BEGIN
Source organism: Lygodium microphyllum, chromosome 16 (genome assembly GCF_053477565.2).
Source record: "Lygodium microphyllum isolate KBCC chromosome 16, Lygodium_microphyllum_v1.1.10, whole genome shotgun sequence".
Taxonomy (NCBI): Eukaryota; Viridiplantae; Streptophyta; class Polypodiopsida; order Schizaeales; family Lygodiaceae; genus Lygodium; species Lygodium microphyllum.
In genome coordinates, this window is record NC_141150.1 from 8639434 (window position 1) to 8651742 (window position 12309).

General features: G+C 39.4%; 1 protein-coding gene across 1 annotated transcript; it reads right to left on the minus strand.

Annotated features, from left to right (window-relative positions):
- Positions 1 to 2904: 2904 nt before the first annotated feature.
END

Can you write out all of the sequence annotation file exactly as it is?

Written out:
Source organism: Lygodium microphyllum, chromosome 16 (genome assembly GCF_053477565.2).
Source record: "Lygodium microphyllum isolate KBCC chromosome 16, Lygodium_microphyllum_v1.1.10, whole genome shotgun sequence".
Taxonomy (NCBI): Eukaryota; Viridiplantae; Streptophyta; class Polypodiopsida; order Schizaeales; family Lygodiaceae; genus Lygodium; species Lygodium microphyllum.
In genome coordinates, this window is record NC_141150.1 from 8639434 (window position 1) to 8651742 (window position 12309).

General features: G+C 39.4%; 1 protein-coding gene across 1 annotated transcript; it reads right to left on the minus strand.

Annotated features, from left to right (window-relative positions):
- Positions 1 to 2904: 2904 nt before the first annotated feature.